Now that the GIA ‘certificate’ had become dominant, instead of fighting its influence, we signed on with enthusiasm, becoming gemstone brokers. We changed our operational format to one where all diamonds over .75 carat came with the GIA cert and with radically reduced profit margins on the stone.
To achieve this, we built a very special relationship with our diamond cutter / dealer who, 30 years later, is still by far our most important diamond partner. He is also a very dear friend. It is this kind of cooperative relationship with trusted colleagues that makes this industry so unusual. It is still a business where a handshake is your bond. It is because of this trust that we’ve become successful diamond brokers.
30 years ago this combination of designer jewelery and GIA certified diamonds was very rare. The customer now made two purchases instead of one: a designer ring at fair retail and a stone they selected, loose, to set in that ring, at close to wholesale. This formula was immediately a winner and, in 1984, I semi-retired following a long-held dream to become a sculptor.
As one of my friends, Brian Harwood, predicted, I soon missed the action, so, in 1987, we opened Harwood & Moore in New York's Soho district. This company was built on a different paradigm than in the past, opening as a gallery, not a store. The difference?
It runs just like an art gallery; the designers display their jewelery under their own names and the gallery pays them as soon as it sells. It soon proved to be a winning cooperation and I will forever be beholden to these designers as it is their trust and beautiful work that has made Stuart Moore a successful jeweler.
In 1992 I became sole owner of Wyndham Leigh, changing its operations to the gallery model and the name of both it and the New York location to stuart moore.
In 1997 we opened our third gallery, in San Francisco, and it was an immediate success, almost as if the San Francisco customers had been waiting for us to open.
Today, stuart moore has become the nation's largest source in this (little) designer niche. Many luminaries of the modern jewelery design world have become permanent exhibitors at our galleries;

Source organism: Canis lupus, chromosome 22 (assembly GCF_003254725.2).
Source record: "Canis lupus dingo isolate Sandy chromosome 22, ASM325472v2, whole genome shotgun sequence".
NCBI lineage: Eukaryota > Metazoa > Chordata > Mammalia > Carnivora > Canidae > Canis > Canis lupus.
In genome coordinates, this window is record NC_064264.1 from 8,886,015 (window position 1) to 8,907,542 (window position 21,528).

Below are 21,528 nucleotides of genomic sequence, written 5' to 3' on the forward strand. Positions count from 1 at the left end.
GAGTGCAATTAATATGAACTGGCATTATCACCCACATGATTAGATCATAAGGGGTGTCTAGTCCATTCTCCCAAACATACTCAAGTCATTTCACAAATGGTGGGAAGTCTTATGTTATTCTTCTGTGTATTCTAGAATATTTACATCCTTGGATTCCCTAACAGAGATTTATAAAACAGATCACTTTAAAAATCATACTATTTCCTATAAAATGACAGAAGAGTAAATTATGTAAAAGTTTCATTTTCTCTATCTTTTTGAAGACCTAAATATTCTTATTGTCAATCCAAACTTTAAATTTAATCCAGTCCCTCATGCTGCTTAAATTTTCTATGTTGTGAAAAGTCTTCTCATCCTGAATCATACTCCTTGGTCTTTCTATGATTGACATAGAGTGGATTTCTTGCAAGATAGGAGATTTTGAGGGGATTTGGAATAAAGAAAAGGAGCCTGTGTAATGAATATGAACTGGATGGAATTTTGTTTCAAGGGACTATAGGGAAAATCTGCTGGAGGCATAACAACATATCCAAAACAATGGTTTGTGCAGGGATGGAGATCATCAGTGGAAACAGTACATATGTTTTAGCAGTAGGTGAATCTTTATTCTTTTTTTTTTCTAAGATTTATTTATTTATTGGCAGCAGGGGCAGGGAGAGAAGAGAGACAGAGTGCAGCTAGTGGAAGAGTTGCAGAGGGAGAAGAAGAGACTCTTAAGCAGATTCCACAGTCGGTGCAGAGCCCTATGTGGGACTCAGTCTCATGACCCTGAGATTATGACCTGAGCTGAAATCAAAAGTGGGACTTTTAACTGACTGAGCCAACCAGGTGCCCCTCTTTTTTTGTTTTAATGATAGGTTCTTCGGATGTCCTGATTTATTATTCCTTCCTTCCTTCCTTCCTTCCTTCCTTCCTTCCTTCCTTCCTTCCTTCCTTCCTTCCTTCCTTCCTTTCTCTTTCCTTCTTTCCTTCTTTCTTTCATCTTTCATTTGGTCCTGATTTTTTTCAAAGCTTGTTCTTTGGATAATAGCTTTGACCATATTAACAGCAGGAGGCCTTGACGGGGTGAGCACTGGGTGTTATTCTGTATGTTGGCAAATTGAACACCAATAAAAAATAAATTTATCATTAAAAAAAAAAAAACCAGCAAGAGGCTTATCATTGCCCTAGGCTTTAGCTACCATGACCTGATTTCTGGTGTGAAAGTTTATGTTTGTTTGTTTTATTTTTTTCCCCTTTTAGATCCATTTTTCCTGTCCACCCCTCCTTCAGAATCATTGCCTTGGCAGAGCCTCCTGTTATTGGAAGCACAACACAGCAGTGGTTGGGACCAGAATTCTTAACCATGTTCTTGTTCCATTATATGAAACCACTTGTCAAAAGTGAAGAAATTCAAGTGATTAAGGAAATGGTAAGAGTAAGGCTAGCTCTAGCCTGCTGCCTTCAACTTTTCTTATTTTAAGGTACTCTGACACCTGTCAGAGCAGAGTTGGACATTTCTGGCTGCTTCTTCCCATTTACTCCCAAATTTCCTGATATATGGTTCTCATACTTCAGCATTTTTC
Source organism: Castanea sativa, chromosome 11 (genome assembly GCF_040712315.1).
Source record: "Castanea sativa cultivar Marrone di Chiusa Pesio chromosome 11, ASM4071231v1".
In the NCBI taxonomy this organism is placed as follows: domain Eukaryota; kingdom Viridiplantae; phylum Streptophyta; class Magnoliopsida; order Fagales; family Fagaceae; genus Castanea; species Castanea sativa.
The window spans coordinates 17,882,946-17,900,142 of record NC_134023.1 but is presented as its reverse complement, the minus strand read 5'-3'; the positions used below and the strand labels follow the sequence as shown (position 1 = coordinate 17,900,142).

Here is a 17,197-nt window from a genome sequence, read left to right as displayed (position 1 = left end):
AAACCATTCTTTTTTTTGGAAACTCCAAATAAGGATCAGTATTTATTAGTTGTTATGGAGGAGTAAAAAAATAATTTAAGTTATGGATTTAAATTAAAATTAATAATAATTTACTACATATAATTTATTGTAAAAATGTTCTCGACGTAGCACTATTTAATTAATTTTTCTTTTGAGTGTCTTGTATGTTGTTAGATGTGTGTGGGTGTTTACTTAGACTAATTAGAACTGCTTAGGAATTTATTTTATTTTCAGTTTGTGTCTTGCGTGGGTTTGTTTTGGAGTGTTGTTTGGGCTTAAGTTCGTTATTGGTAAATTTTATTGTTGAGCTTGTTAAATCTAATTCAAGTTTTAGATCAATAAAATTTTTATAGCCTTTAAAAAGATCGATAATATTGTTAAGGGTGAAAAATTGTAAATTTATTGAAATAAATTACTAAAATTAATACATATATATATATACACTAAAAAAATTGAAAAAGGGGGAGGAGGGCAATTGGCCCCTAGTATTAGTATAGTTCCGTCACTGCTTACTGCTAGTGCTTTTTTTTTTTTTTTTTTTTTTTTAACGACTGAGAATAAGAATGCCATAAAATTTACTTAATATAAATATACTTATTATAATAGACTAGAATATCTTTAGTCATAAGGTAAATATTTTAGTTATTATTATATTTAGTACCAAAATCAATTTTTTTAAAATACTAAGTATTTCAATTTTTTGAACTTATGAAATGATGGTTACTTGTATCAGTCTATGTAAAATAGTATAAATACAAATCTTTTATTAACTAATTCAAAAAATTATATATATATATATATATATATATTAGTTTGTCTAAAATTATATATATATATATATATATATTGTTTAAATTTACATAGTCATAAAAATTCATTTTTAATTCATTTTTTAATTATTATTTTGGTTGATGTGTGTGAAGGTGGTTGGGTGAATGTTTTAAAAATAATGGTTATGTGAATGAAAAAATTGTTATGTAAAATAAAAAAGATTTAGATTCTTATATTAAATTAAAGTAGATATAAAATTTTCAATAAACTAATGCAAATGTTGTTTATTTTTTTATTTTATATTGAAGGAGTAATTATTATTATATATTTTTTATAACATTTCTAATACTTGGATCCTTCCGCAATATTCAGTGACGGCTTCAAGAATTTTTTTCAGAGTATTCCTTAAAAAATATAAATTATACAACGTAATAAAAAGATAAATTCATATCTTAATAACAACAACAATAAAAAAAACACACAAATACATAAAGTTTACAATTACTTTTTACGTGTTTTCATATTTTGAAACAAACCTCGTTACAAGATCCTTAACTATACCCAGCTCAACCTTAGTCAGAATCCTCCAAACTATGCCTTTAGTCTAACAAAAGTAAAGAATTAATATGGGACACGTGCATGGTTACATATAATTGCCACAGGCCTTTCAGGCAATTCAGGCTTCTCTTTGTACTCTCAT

Henrich & Denzel, the best in classic-modern platinum,
Niessing, creator of the tension set ring,
Carl Dau, the best minimalist,
Ulla & Martin Kauffmann, incredible sculptors of gold,
Andre Ribeiro, rubber, no kidding, set with diamonds,
And Antonio Bernardo, bringing a little touch of ‘tango’,
to name but a few.
Attracted by this core group, many up-and-coming young designers stretch their budgets to show their work in our galleries and we are humbled by their faith in us to properly introduce them to the US market.
The format works; we've built a super team, from design through production, management and sales, in great locations. The future looks just as exciting. My son, Andrew, who started in the Newport Beach location in 1992, and opened San Francisco, is now my partner and managing director of the three galleries.
It is Andrew and his team who’ve been the creative force in bringing this website to fruition. It is their vision that will continue Stuart Moore’s development and growth which envisages about twenty galleries across the US and another five in key international cities, tied together by this website.
It's a delight for me to have been involved in this company's creation and, while enjoying my part-time role, I look forward to completely retiring over the next few years as, under Andrew's leadership, the company expands. Perhaps Stuart Moore will someday even become known as a small, specialist brand.
My hope for that retirement is to hold master classes, bringing in friends from the jewelery industry who helped me build Stuart Moore, to pass on their specialized knowledge to goldsmiths from around the world.
In this ‘Arts & Crafts Movement’ way, perhaps I can give a little back to the industry that has been so good to me, steering a little part of it away from the hype that’s starting to dominate.
Stuart Moore, August 2009.